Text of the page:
Hi all! Today, I’m welcoming one of my oldest blogging friends as part of his blog tour. Take it away, Nick!
Thanks, Misha! As writers and bloggers, we all know it can be hard to push ourselves and our stories out there in the social media world, but the rewards can be immense. I don’t think it’s like we imagine before starting either – at least, not for me. Today I want to talk a little about how we take those baby steps into declaring ourselves as a writer online and what motivates us.
My collection features four short stories and one flash piece alongside my novella A Change of Mind. Four of these saw their first outing some five years ago now, on the critique website ABC Tales.
I actually came across this site by accident. I’d just written my first novel over a two and a half year period and I had sent it to an editor to have a look at. During this time I had not done a jot of social networking in terms of calling myself a writer – I was on Facebook, but barely, so I wasn’t really socially active online at all. I was a classic lurker – every now and then I would Google “writers’ websites”, come across a few forums, skim a few posts, shut them down again and that was it. My sister just happened to have a connection to an editor in London and told me she was willing to have a look at my book. So I sent it, but it would be a year before the reply came. So I brainstormed and wrote a lot of short stories – at least I’d done this before, unlike a novel.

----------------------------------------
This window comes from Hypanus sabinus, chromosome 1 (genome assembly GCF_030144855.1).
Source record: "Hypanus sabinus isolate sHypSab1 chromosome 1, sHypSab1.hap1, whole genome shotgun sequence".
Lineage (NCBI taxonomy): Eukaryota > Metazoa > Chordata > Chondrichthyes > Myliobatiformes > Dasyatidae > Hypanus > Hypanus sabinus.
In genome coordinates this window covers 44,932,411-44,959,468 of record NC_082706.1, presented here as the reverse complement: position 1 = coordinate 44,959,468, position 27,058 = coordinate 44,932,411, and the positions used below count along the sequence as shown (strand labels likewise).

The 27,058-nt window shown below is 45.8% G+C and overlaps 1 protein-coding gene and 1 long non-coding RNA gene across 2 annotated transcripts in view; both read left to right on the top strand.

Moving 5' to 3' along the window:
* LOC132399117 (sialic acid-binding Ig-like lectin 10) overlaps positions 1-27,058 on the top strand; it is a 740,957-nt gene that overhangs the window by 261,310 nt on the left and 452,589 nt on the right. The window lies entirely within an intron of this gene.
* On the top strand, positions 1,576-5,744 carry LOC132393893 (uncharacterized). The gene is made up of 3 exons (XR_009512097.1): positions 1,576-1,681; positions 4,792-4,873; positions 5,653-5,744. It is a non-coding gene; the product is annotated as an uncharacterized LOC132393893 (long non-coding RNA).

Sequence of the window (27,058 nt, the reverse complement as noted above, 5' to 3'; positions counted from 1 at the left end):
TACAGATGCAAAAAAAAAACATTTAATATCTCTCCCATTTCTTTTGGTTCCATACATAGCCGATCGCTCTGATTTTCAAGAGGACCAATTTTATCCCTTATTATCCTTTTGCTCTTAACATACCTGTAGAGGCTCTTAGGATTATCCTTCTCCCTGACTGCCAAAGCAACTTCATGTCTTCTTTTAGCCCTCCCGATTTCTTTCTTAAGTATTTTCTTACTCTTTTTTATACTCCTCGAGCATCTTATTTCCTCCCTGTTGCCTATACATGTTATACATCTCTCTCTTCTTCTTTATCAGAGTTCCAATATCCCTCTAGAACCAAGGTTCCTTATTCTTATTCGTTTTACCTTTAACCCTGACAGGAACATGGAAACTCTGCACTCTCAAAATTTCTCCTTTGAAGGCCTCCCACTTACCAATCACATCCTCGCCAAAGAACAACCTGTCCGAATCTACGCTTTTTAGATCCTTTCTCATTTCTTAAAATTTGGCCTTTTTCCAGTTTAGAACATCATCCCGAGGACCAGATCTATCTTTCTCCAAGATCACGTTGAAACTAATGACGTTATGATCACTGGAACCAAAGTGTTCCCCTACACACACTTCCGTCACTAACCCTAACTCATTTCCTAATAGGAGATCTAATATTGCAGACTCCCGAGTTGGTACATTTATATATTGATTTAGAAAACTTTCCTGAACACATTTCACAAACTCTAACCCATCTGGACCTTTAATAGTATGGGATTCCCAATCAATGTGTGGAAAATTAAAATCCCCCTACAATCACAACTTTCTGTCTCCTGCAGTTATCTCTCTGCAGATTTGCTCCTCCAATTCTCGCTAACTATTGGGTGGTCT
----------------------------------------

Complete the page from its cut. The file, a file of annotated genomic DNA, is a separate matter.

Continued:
I never gave a thought to anyone critiquing my stories. I didn’t have anything to lose, I just thought I’d write them and submit to places, but I had quite high hopes. Naïve, just a bit? I did many searches for magazines and websites and had already submitted to some when I came across a listing for ABC Tales, which said anyone could publish there just by uploading their story. Well, that sounded good to me. I clicked across and found pages where each story constituted a thread with comments underneath from the community. Ah – there was more to this than met the eye. Perhaps it might just be a good idea to get a little bit of feedback!
The standard of the postings was overall very high, and I felt a little intimidated. Nonetheless, I left a few tentative comments and suggestions on stories before posting my own. Again, with no expectations, but I was pleasantly surprised by the responses because I wasn’t sure my stories were up to much at all. For the first time, I saw the value of making writerly connections online, and I thank those kind contributors. I would still recommend ABC Tales to anyone.
Six months later, I got my first true publication, in Writer’s Muse magazine, but it would still be another year before I started my blog. This was after I had received the feedback from the novel editor, which advised my book would need an incredible amount of work. Yes, all helpful, but I was wringing my hands over this deconstruction of my baby after I’d received favourable responses to my shorter work. I wondered if I was meant to write novels at all. Eventually I started another one, and shortly after that I started my blog in order that I could talk to people about it. And I’m still here talking to you about it today.
What was your route into your writerly networking life? What was your motivation for doing so, and have those motivations changed at all?
Title: A Change of Mind and Other Stories
Author: Nick Wilford
Genre: Speculative fiction
Format: Ebook only
Page/word count: 107 pages, approx. 32,000 words
Release date: 25th May 2015
Publisher: Superstar Peanut Publishing